Theory of Comparative Advantage
The theory of comparative advantage just explains such advantages of free trade. David Ricardo (The Principles of Political Economy and Taxation 1817) shown that trade without barriers can be beneficial for two countries if one is more efficient at producing goods or services needed by the other. What matters is not the absolute cost of production, but rather the ratio between how easily the two countries can produce different goods. Thus, according to the theory of comparative advantage, if countries specialize in producing what they are most efficient, then they can trade these goods for those produced most efficiently by other country.
The concept of comparative advantage can be illustrated with at least two goods and two countries where each good could be produced with scarce resources in each country. Suppose the two goods are food and clothing, and that the price of food within country 'A'is 0.50 units of clothing and the price of clothing is 2 units of food. The price of food in country 'B' is 1.67 units of clothing and the price of clothing is 0.60 units of food. Then we can say that country 'A' has a comparative advantage in producing food and country 'B' has a comparative advantage in producing clothing. It follows that in a trading relationship the country 'A' should allocate at least some of its scarce resources to producing food and country 'B' should allocate at least some of its scarce resources to producing clothing, because this is the most efficient allocation of the scarce resources and allows the price of food and clothing to be as low as possible.
Hence, the theory argued that free trade will benefit all due to comparative advantage.
Contribution of foreign trade to economic development
Foreign trade has worked as an 'engine of growth' in the past. Recently the 'outward-oriented growth strategy' adopted by the Newly Industrializing Economies of Asia, has enabled many countries to overcome the constraints of small resource-poor under-developed economies. Foreign trade contributes to economic development in a number of ways as follows.
It explores means of procuring imports of capital goods, which initiates the development process.
It provides for flow of technology, it allows an increase in factor productivity.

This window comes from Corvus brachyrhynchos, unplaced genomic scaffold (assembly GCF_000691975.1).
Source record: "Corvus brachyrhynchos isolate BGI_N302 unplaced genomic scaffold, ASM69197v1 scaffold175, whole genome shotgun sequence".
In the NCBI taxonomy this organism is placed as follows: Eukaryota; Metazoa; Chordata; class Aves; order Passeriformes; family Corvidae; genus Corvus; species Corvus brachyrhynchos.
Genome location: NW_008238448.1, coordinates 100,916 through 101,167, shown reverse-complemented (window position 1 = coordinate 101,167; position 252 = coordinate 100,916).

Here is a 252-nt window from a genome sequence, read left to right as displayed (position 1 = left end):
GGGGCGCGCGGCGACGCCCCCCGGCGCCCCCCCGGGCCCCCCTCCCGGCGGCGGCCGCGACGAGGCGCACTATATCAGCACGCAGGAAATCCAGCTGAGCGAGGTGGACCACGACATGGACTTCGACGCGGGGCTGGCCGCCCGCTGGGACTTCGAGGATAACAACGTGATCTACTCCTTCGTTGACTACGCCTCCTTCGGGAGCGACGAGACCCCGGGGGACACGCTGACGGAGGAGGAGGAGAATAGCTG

It generates pressure for dynamic change through (i) competitive pressure from imports, (ii) pressure of competition for export markets, and
a better allocation of resources.
Exports allow fuller utilization of capacity, increased exploitation of economies of scale, separation of production patterns from domestic demand, and increasing familiarity with absorption of new technologies. These, in turn, help increase the profitability of the domestic business without any corresponding increases in price.
Foreign trade increases worker's welfare. It does so at least in four ways:
larger exports translate into higher wages;
because workers are also consumers, trade brings them immediate gains through cheaper imports;
It enables most workers to become more productive as the goods they produce increase in value;
trade increases technology transfers from industrial nations to UDCs and the transferred technology is biased in favour of skilled labour;
Increased openness to trade has been strongly associated with the reduction of poverty in most developing countries.
In the twenty-first century, we can easily identify the conditions that are favourable for developing economies to the conditions to employ foreign trade as a factor in economic growth. They are as follows:
Increasing spread to globalization translates into larger movement of goods and services across the nations.
Continuing reallocation of manufacturing activities from industrial economies to developing economies offers ample opportunities to expand trade not only in goods, but also in services, which are becoming increasingly tradable.
Trade is intertwined with another element of globalization: the spread of international production networks.
Growth of trade is firmly buttressed by international institutions of long standing. The WTO, built on the legacy of the GATT, aims to create a commercial environment more conducive to the multilateral exchange of goods and services.
In recent years there have been substantial reductions in trade policy and other barriers inhibiting developing country participation in world trade. Lower barriers have contributed to a dramatic shift in the pattern of developing country trade-away from dependence on commodity exports to much greater reliance on manufactures and services. In addition, exports to other developing countries have become much more important.
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